Copyright 2002 Globe Newspaper Company
The Boston Globe
March 21, 2002, Thursday ,THIRD EDITION
SECTION: METRO/REGION; Pg. A1
LENGTH: 783 words
HEADLINE: A CHANGED CAMPAIGN;
DEMOCRATS WEIGH MOVES VS. ROMNEY
BYLINE: By Rick Klein, GLOBE STAFF
"Now that it's clear that Romney will be the Republican nominee, he's the person we're going to be talking about," Johnston said. "Mitt Romney really represents a continuation of Republican policies which have not served the state well."
That theme was echoed by several candidates yesterday, and Democrats took particular joy in an appearance yes-terday in which Swift and Romney appeared shoulder-to-shoulder, with Romney praising Swift's leadership. Romney's opponents will look to link him with Swift and her immediate predecessors, whom they are blaming for budget short-falls and cost overruns at the Big Dig.
And in some ways, the candidates said, Romney is an even better target than Swift, since some of his positions offer greater opportunities for contrast. Democrats are already mentioning his one-time opposition to a minimum- wage increase and his stance on abortion rights.
"It poses a starker contrast with regard to values," said Senate President Thomas F. Birmingham, a Chelsea Democ-rat who is running for governor. "He and I are 180 degrees apart."
On April 1, 2002, Robert Reich, who was then considered to be a front-runner for the Democratic nomination to run against Romney, went on Bill O'Reilly to discuss the new Romney candidacy:
O'REILLY: What's his weakness?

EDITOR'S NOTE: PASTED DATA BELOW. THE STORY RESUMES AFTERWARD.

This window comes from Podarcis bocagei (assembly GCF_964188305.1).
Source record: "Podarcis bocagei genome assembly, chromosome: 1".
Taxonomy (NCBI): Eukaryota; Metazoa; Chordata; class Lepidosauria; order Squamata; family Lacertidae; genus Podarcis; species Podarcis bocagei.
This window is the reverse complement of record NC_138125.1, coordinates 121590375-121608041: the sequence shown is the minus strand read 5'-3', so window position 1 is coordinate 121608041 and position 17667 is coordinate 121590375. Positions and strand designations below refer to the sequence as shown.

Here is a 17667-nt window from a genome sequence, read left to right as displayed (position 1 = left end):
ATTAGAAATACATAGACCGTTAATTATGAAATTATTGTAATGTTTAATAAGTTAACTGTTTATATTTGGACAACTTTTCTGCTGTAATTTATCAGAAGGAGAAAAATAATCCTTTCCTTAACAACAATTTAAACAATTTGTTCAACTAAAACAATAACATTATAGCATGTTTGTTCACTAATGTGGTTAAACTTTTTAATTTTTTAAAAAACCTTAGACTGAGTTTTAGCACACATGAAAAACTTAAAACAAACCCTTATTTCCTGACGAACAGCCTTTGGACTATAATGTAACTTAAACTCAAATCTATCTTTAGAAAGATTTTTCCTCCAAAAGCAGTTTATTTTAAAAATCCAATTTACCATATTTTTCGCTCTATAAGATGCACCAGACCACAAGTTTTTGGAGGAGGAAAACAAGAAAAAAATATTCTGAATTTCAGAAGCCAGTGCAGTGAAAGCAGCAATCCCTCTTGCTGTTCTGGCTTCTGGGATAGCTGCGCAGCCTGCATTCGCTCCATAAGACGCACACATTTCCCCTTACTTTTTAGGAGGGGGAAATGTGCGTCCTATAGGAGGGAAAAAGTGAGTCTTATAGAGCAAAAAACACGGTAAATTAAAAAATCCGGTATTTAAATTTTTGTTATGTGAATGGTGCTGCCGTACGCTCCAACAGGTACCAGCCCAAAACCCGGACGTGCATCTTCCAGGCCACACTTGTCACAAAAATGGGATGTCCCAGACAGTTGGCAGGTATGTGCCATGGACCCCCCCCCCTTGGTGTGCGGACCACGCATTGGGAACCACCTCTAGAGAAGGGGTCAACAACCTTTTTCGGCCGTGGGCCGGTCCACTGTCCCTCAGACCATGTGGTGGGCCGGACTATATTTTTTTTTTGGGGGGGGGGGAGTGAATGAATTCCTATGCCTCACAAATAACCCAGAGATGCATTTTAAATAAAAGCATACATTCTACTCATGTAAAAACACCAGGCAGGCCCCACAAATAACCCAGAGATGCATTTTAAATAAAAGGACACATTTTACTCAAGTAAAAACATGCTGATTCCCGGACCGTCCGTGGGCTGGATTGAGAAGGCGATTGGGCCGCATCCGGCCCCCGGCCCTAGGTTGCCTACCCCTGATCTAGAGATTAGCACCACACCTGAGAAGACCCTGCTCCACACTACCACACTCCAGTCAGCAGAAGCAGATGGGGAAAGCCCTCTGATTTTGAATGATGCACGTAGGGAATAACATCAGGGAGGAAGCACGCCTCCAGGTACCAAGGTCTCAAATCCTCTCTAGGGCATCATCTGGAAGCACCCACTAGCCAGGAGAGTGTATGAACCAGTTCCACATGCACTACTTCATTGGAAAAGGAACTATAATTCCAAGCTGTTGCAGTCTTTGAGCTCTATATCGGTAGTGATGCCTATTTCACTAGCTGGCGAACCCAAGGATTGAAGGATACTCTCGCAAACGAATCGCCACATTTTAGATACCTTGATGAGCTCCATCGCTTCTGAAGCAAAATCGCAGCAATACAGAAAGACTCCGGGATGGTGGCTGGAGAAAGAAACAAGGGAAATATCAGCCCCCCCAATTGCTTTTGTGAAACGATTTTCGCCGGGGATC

REICH: You know, I don't know anything about him.
REICH: I know that he was against the minimum wage hike. I was for it. And I fought very, very hard to increase the minimum wage across the country. You remember the mid 1990's. I don't know very much. I know that he has worked in a venture capital firm, but that's about it.
Now did Mitt Romney, man of principle and strength and pro-business Republican, respond to all this insistent criticism by standing up and saying, "I know that this is unpopular, but I'm a pro-business Republican and I'm sticking by my guns. I'm opposed to a minimum wage hike?" As you know, since you read the opening of this story, he did not. He instead adopted (have we heard this somewhere before? I can't remember.) the position that, in his estimation, the voters before him wanted to hear.
How'd that work out for the people of Masachusetts? Well, when a minimum wage bill got sent to his desk, Romney vetoed it, claiming that the increase was too large and not in line with inflation. Fair, I guess. As of four months ago, Romney was still saying that minimum wage increases were something he supported. Because he's a pro-business Republican.
And when he addresses the Club For Growth sometime between now and election day, and they ask him whether he supports pinning the federal minimum wage to inflation? I guess that will probably depend on how sharply he is criticized for his position, and how badly he needs those voters.
The one thing it will apparently not depend upon is whether it's actually good policy.
SHOW: This Week With David Brinkley (ABC 11:30 am ET)
October 16, 1994
Transcript # 677
SAM DONALDSON: Mr. Romney, what about you? Are you for raising the minimum wage?
MITT ROMNEY: I think the minimum wage ought to keep pace with inflation. I think a minimum wage is a good thing to have in our economy, and I think it ought to be updated. We've had some inflation since the time it was set and I think an inflationary increase is appropriate.